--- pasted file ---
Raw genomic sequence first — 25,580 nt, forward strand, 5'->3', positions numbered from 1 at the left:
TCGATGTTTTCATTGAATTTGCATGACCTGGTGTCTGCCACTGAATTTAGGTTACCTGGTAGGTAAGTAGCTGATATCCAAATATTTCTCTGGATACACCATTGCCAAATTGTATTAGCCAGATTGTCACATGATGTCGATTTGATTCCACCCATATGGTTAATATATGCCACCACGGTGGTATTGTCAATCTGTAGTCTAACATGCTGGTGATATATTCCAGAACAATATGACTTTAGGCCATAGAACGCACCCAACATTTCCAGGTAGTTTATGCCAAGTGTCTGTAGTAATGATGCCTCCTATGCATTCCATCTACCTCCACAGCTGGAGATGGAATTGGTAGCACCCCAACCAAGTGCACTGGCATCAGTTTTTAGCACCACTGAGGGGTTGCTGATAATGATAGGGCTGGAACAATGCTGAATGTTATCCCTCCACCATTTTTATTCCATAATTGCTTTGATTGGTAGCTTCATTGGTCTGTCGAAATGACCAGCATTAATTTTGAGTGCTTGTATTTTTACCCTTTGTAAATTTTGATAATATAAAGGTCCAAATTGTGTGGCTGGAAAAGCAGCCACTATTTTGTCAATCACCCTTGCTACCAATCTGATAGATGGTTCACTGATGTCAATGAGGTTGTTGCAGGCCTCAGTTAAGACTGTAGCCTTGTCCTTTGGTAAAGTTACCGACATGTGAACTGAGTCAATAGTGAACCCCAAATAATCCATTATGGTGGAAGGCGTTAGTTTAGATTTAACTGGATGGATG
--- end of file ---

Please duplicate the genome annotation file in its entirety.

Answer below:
Raw genomic sequence first — 25,580 nt, forward strand, 5'->3', positions numbered from 1 at the left:
TCGATGTTTTCATTGAATTTGCATGACCTGGTGTCTGCCACTGAATTTAGGTTACCTGGTAGGTAAGTAGCTGATATCCAAATATTTCTCTGGATACACCATTGCCAAATTGTATTAGCCAGATTGTCACATGATGTCGATTTGATTCCACCCATATGGTTAATATATGCCACCACGGTGGTATTGTCAATCTGTAGTCTAACATGCTGGTGATATATTCCAGAACAATATGACTTTAGGCCATAGAACGCACCCAACATTTCCAGGTAGTTTATGCCAAGTGTCTGTAGTAATGATGCCTCCTATGCATTCCATCTACCTCCACAGCTGGAGATGGAATTGGTAGCACCCCAACCAAGTGCACTGGCATCAGTTTTTAGCACCACTGAGGGGTTGCTGATAATGATAGGGCTGGAACAATGCTGAATGTTATCCCTCCACCATTTTTATTCCATAATTGCTTTGATTGGTAGCTTCATTGGTCTGTCGAAATGACCAGCATTAATTTTGAGTGCTTGTATTTTTACCCTTTGTAAATTTTGATAATATAAAGGTCCAAATTGTGTGGCTGGAAAAGCAGCCACTATTTTGTCAATCACCCTTGCTACCAATCTGATAGATGGTTCACTGATGTCAATGAGGTTGTTGCAGGCCTCAGTTAAGACTGTAGCCTTGTCCTTTGGTAAAGTTACCGACATGTGAACTGAGTCAATAGTGAACCCCAAATAATCCATTATGGTGGAAGGCGTTAGTTTAGATTTAACTGGATGGATG